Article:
Practical FFI with Platypus

At YAPC::NA 2014 I talked about FFI and Perl. FFI is an alternative to XS that I think is worthy of consideration. My talk was well attended, I think primarily because I jokingly subtitled my talk "Never Need To Write XS Again". So there is a market for this idea. I mostly talked about FFI::Raw, which was a great way to experiment with FFI and to write real live CPAN modules with FFI right then and there. The question of performance inevitably came up, so at the Pittsburgh Perl Workshop last year I talked about that.

Essentially I think the performance gains you get from a well tuned XS extension are not always justified by the amount of time that you spend debugging them. I also think that FFI more easily ports your skills to other technologies and lends itself more easily to a bright future for Perl in which there are multiple implementations, some of which do not need to support XS. All that being said, there were some tweaks that could be made in order to make FFI faster on Perl, so I wrote a prototype code named Platypus to experiment with that idea. At Pittsburgh I showed off the performance benchmarks for my prototype, which were very good in comparison to FFI::Raw and not terrible in comparison to XS and Inline::C.

I've now reworked FFI::Platypus and released it to CPAN. Feedback is welcome. Very briefly benefits include:

  • Practical bindings to libffi to write stand alone scripts and CPAN modules today in 2015
  • Faster invocation through real xsubs rather than object oriented method dispatch
  • Support for types not directly provided by libffi like pointers and arrays
  • API for creating custom types (an analogue to typemaps in XS)

There are a number of examples included with the FFI::Platypus distribution. Check it out if I have piqued your interest. Constructive feedback and pull requests are welcome.

https://metacpan.org/pod/FFI::Platypus

9 Comments

Dear Graham Ollis,

FFI::Platypus is awesome :) I am trying it now.

I could install in Windows 7 + Active Perl + cpan with some manual setting of %PKG_CONFIG_PATH% environment variable pointing to libffi downloaded via Alien::FFI.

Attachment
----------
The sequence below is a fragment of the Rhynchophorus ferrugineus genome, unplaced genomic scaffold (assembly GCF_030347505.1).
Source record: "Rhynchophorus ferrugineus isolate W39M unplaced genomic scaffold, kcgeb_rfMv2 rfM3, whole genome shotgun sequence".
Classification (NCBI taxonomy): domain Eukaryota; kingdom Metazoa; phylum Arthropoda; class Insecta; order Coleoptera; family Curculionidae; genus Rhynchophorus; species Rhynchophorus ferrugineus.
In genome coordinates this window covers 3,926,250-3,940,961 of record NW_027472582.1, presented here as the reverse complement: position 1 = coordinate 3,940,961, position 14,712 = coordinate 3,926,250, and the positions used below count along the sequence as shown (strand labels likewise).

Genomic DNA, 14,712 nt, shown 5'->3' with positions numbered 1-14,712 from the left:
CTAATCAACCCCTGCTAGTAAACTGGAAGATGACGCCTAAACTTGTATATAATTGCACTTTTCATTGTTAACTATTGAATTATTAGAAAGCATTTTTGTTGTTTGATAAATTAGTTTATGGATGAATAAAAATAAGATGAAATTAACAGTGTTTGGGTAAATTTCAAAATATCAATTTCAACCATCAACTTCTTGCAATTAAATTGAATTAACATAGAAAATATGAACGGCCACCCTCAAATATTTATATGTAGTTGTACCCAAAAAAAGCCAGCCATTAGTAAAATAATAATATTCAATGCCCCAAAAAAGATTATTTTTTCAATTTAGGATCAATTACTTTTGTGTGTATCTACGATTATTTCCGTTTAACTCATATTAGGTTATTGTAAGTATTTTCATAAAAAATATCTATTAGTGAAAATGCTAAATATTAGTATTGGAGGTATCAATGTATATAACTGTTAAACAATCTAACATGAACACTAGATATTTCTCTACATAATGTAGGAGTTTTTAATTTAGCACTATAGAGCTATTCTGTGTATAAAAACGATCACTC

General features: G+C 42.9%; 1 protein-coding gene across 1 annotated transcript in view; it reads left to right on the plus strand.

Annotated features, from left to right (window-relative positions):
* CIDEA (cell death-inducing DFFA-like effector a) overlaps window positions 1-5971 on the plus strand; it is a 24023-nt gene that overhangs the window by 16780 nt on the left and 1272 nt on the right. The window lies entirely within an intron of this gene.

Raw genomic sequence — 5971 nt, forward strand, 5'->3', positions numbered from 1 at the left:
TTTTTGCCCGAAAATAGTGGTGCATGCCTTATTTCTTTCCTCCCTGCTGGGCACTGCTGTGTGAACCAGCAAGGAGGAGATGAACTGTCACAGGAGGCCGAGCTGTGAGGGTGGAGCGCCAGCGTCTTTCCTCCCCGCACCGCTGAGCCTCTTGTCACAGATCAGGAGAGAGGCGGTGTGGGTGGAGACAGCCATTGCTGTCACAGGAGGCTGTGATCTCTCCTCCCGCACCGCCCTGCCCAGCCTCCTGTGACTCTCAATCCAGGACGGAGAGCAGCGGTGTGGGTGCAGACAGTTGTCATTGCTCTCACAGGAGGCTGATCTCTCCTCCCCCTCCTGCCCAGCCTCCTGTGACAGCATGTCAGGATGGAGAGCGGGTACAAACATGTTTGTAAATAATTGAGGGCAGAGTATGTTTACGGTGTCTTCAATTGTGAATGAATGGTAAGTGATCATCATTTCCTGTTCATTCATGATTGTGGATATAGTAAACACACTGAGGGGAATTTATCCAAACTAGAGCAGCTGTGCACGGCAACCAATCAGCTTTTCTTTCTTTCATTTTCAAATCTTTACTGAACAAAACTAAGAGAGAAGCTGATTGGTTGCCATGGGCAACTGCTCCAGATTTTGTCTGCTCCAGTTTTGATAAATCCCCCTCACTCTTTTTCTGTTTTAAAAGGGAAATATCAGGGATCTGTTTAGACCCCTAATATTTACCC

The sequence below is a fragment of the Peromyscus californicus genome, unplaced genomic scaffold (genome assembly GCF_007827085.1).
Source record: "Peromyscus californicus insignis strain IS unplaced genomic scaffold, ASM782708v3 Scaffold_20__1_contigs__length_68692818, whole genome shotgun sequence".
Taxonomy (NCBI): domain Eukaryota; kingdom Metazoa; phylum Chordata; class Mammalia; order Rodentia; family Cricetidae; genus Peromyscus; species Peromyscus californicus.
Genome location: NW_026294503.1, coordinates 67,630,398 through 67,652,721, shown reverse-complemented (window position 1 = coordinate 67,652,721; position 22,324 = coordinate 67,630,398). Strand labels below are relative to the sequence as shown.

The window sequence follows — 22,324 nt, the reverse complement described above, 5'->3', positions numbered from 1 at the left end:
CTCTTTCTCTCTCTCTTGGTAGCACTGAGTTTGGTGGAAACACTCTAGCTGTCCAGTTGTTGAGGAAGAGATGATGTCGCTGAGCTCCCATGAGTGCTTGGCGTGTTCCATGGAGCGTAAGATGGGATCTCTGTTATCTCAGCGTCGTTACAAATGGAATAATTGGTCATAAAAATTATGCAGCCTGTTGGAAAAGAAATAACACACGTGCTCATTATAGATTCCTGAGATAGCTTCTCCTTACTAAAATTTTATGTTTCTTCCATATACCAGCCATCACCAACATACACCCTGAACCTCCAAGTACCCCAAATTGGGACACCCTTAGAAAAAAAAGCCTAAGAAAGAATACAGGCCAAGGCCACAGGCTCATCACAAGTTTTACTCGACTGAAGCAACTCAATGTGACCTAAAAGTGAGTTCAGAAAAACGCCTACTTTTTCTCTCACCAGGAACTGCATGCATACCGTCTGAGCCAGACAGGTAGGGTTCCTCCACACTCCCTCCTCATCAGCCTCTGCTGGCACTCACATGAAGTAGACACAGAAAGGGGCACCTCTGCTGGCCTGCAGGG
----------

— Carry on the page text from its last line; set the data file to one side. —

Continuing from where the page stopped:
Not a big problem :) In linux it works like a charm.

I feel the documentation can be improved in the view of people with limited C knowledge.

How do I create C structure and pass to a lib function using FFI::Platypus? What exactly it provides more than FFI::Raw? Just for my better understanding, I have asked the above questions.

Thanks for your work.

Thanks for the explanation Graham Ollis, I will do experiments with Structure + FFI::Platypus.

Dear Graham Ollis,

I am trying to use a Structure with FFI::Platypus.

OS: Windows 7, x64
Perl: Active Perl 5.20, x86

I have written simple code to get Windows System time. This code is not working.
I am not sure where I have missed it. If this works, It could be an example of how to use struct with FFI::Platypus.

#!perl
use strict;
use warnings;
use FFI::CheckLib;
use FFI::Platypus;
use Convert::Binary::C;
use Data::Dumper;
use Data::Hexdumper;

#Get the system time using Kernel32.dll

#find the Kernel32.dll
my $libPath = find_lib(lib=>'Kernel32');
#Create FFI Object
my $ffiObj = FFI::Platypus->new();
$ffiObj->lib($libPath);

#Import the GetLocalTime function
$ffiObj->attach('GetLocalTime',['opaque'],'void');

#Define SYSTEMTIME Struct as per https://msdn.microsoft.com/en-us/library/windows/desktop/ms724950(v=vs.85).aspx